Thursday, July 2, 2009
Greenville, Mississippi - "Where Main Street Meets the Levee"
The last stop on our Mississippi Delta tour was the town of Greenville, located on the Mississippi River. Although Greenville is still an important river port located about halfway between Memphis and New Orleans, one can only imagine the river traffic it once saw when cotton was still "king."
The historical marker pictured here stands in front of the building that housed the former headquarters of the Delta Democrat Times, Greenville's newspaper. Listed now on the National Register of Historic Places, this building was memorialized in "Where Main Street Meets the River," the memoirs of the newspaper's Pulitzer Prize-winning editor, Hodding Carter.
Pictured below is the Greenville Inn & Suites, a small boutique-type hotel, located at 211 South Walnut Street, where we stayed on the last night of our trip. The hotel is located near the foot of the levee where Main Street begins and was once the river port's U. S. Customs House. This historic building is worthy of its own story, one that I plan to write in another post.
From the hotel, we could walk anywhere that we chose in downtown Greenville, including the casino riverboats docked on the other side of the levee. Not being casino-goers, we decided instead to take a walking tour of Greenville's Historic Main Street. Before we started up Main Street, we walked to an area of blues clubs on Walnut Street just a few blocks from our hotel. Finding that most of the clubs were not yet open, we took the opportunity to photograph stars, imbedded in the sidewalks with the names of well-known Delta Blues musicians, before we headed back toward Main Street.
Greenville is the county seat of Washington County, and the historic courthouse can be seen below. The courthouse would have been a very long walk from the hotel, so I snapped a photo of it as we were driving into town earlier in the afternoon. As the Mississippi Department of Archives and History marker pictured below states, the courthouse was built in 1891 in the Richardson Romanesque style of architecture.
Another marker stands on the courthouse lawn marking the location of the Courthouse Arboretum. It tells the story of how Dr. Orville Blanton, son of Harriet Blanton Theobald, "The Mother of Greenville," planted a garden of native trees there in 1895. Interestingly, the Greenville Garden Club is recognized as the first of such clubs in the State of Mississippi.
Located on Main Street, just a few blocks from our hotel, was the historic Hebrew Union Congregation, pictured below. According to the marker, the congregation was organized in 1880, and was once the state's largest Jewish temple. Worshipping there over the years were two of Greenville's mayors, its first merchant, public officials, and many of the city's leaders in education, law, literature, business and civic affairs.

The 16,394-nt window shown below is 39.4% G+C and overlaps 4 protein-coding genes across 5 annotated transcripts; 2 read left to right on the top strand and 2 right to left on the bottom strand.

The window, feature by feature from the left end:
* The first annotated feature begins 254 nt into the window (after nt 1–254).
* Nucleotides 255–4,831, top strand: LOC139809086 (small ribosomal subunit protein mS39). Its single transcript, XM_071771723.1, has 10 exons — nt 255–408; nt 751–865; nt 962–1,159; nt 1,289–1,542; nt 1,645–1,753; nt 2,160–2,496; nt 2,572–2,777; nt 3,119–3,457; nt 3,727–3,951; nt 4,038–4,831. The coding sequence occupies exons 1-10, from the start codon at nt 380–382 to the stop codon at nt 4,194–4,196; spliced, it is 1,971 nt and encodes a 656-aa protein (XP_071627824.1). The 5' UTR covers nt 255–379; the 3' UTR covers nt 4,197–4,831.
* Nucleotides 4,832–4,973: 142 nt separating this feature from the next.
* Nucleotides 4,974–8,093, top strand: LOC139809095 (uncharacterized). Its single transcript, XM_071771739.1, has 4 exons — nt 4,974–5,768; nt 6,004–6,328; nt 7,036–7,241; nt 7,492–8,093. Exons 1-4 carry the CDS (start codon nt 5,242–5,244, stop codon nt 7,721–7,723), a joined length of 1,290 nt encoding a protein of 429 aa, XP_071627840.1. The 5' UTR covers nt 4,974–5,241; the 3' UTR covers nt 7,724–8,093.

Greenville, Mississippi, like many other old, historic cities that line the banks of the Mississippi River, was a melting pot of emigrants who arrived at their destinations on riverboats carrying passengers from their ports of entry into the United States. Early settlers in the Mississippi Territory often arrived first in the Port of New Orleans and embarked on the long journey up river, where many of them settled in Natchez, Vicksburg, and Greenville. A large number of these European settlers already embraced the Catholic faith, and in 1858, St. Joseph's Roman Catholic Church was organized in its present location at 504 Main Street.
In 1907, the Gothic Revival styled church, pictured above, was built. As the historical marker below states, the building was designed and financed by Father P. J. Korstenbroek, who served as the parish's priest for 33 years. Later, Father Korstenbroek was immortalized by one of Greenville's better citizens, William Alexander Percy, in his well-known work, Lanterns on the Levee. The marker also states that many of the stained glass windows in the church came from the Munich studio of Emil Frei.
After our walk down Greenville's Main Street, we drove out to the Chinese Cemetery, where I took a picture for my blog about Mississippi cemeteries, Cemeteries of Dancing Rabbit Creek.
The next day, as we drove across the Mississippi River Bridge, headed for Lake Village, Arkansas, I couldn't help but think of the Great Flood of 1927 that took so many lives of those who lived in or near the town of Greenville. The impact of that flood, similar in many ways to the flooding of the Ninth Ward in New Orleans after Katrina, resulted in the loss of much property and the lives of many people.
But our walk down Greenville's Walnut Street and Main Street the afternoon before had reminded us that in spite of the toll that history sometimes takes, this small Mississippi Delta town's rich and diverse cultural heritage has survived it all.